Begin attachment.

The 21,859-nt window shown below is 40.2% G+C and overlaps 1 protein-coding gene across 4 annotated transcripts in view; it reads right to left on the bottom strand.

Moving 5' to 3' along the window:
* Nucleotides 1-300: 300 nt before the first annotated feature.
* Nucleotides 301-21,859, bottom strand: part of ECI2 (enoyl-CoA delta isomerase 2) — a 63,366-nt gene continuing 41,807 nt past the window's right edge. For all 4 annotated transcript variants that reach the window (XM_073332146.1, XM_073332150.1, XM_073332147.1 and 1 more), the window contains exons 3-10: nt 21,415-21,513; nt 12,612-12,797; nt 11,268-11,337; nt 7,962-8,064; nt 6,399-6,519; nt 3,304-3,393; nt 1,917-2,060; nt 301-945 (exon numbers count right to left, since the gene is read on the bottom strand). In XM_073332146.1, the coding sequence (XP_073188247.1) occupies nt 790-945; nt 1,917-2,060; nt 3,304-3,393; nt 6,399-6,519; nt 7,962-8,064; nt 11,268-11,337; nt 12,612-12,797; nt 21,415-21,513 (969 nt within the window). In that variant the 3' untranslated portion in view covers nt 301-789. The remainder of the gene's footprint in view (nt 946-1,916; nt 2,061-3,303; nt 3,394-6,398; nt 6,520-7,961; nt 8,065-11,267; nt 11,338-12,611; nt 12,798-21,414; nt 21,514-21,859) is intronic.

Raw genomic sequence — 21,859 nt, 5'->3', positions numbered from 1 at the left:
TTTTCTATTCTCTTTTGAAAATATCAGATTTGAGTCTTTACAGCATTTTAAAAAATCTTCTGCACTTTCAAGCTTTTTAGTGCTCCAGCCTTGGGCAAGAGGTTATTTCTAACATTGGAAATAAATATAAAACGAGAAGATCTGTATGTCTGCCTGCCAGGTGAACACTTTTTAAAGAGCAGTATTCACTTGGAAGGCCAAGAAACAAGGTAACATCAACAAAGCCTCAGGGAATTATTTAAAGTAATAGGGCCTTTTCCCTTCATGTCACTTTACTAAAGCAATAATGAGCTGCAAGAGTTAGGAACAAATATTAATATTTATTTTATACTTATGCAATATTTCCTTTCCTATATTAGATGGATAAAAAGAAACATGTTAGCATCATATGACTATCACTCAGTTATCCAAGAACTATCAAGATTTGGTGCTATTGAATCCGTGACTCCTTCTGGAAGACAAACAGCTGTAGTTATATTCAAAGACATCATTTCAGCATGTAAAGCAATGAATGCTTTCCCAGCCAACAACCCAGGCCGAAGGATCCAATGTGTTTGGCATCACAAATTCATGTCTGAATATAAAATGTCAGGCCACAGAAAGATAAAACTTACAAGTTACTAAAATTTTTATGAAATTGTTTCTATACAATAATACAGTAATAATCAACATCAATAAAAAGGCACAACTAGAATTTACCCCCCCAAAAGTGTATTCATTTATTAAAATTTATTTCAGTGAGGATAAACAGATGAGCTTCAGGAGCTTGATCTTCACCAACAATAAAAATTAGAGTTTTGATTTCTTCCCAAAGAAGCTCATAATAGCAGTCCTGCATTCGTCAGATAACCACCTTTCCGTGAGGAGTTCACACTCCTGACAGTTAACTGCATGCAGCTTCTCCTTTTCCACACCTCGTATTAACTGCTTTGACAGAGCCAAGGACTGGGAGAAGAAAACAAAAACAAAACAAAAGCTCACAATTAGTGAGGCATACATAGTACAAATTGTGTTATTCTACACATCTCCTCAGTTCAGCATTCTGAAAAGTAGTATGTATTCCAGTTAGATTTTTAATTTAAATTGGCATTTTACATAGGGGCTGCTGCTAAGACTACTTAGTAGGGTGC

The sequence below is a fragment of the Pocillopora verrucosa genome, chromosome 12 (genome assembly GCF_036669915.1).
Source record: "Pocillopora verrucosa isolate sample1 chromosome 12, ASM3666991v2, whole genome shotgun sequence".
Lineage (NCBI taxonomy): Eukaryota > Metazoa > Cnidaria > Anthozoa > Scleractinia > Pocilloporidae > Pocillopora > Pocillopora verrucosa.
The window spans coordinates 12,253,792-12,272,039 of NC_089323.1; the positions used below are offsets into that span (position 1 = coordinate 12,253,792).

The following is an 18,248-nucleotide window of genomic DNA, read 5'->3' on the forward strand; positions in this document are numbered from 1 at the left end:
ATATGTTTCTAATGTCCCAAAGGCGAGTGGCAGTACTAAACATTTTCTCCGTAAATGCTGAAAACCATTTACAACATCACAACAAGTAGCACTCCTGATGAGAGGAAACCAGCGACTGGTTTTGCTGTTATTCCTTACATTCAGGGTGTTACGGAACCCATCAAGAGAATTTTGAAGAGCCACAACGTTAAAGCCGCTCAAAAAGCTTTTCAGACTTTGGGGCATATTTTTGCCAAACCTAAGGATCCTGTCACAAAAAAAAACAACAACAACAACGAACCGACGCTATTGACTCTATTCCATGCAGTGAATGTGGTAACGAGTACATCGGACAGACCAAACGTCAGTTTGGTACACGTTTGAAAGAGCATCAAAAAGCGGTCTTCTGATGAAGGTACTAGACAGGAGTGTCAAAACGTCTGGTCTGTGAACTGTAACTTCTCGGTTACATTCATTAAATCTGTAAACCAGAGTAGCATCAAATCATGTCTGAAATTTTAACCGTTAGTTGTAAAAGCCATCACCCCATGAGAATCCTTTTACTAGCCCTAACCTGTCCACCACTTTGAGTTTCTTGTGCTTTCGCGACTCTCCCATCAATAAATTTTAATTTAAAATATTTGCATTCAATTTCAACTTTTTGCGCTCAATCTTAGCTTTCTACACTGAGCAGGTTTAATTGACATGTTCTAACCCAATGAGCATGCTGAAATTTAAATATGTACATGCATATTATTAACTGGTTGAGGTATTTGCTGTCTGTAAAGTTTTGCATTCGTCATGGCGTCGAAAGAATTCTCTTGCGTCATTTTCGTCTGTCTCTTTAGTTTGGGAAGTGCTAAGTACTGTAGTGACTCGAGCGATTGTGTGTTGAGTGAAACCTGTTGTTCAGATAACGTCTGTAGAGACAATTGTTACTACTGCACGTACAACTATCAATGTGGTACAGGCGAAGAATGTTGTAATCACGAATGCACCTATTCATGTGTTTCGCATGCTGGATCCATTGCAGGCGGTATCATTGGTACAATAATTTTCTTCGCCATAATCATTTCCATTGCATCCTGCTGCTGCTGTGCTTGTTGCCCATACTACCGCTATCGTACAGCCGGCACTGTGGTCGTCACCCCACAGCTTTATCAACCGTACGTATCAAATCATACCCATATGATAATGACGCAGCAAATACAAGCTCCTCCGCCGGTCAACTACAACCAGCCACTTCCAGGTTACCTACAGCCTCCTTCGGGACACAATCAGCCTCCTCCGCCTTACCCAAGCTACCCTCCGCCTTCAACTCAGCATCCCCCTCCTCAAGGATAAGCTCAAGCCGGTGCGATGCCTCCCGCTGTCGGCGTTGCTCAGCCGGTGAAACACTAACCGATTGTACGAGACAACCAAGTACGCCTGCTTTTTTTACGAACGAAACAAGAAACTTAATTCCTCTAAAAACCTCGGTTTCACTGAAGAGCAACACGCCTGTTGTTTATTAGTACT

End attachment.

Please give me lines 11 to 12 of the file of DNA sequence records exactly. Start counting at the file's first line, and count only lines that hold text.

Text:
The following is an 18,248-nucleotide window of genomic DNA, read 5'->3' on the forward strand; positions in this document are numbered from 1 at the left end:
ATATGTTTCTAATGTCCCAAAGGCGAGTGGCAGTACTAAACATTTTCTCCGTAAATGCTGAAAACCATTTACAACATCACAACAAGTAGCACTCCTGATGAGAGGAAACCAGCGACTGGTTTTGCTGTTATTCCTTACATTCAGGGTGTTACGGAACCCATCAAGAGAATTTTGAAGAGCCACAACGTTAAAGCCGCTCAAAAAGCTTTTCAGACTTTGGGGCATATTTTTGCCAAACCTAAGGATCCTGTCACAAAAAAAAACAACAACAACAACGAACCGACGCTATTGACTCTATTCCATGCAGTGAATGTGGTAACGAGTACATCGGACAGACCAAACGTCAGTTTGGTACACGTTTGAAAGAGCATCAAAAAGCGGTCTTCTGATGAAGGTACTAGACAGGAGTGTCAAAACGTCTGGTCTGTGAACTGTAACTTCTCGGTTACATTCATTAAATCTGTAAACCAGAGTAGCATCAAATCATGTCTGAAATTTTAACCGTTAGTTGTAAAAGCCATCACCCCATGAGAATCCTTTTACTAGCCCTAACCTGTCCACCACTTTGAGTTTCTTGTGCTTTCGCGACTCTCCCATCAATAAATTTTAATTTAAAATATTTGCATTCAATTTCAACTTTTTGCGCTCAATCTTAGCTTTCTACACTGAGCAGGTTTAATTGACATGTTCTAACCCAATGAGCATGCTGAAATTTAAATATGTACATGCATATTATTAACTGGTTGAGGTATTTGCTGTCTGTAAAGTTTTGCATTCGTCATGGCGTCGAAAGAATTCTCTTGCGTCATTTTCGTCTGTCTCTTTAGTTTGGGAAGTGCTAAGTACTGTAGTGACTCGAGCGATTGTGTGTTGAGTGAAACCTGTTGTTCAGATAACGTCTGTAGAGACAATTGTTACTACTGCACGTACAACTATCAATGTGGTACAGGCGAAGAATGTTGTAATCACGAATGCACCTATTCATGTGTTTCGCATGCTGGATCCATTGCAGGCGGTATCATTGGTACAATAATTTTCTTCGCCATAATCATTTCCATTGCATCCTGCTGCTGCTGTGCTTGTTGCCCATACTACCGCTATCGTACAGCCGGCACTGTGGTCGTCACCCCACAGCTTTATCAACCGTACGTATCAAATCATACCCATATGATAATGACGCAGCAAATACAAGCTCCTCCGCCGGTCAACTACAACCAGCCACTTCCAGGTTACCTACAGCCTCCTTCGGGACACAATCAGCCTCCTCCGCCTTACCCAAGCTACCCTCCGCCTTCAACTCAGCATCCCCCTCCTCAAGGATAAGCTCAAGCCGGTGCGATGCCTCCCGCTGTCGGCGTTGCTCAGCCGGTGAAACACTAACCGATTGTACGAGACAACCAAGTACGCCTGCTTTTTTTACGAACGAAACAAGAAACTTAATTCCTCTAAAAACCTCGGTTTCACTGAAGAGCAACACGCCTGTTGTTTATTAGTACT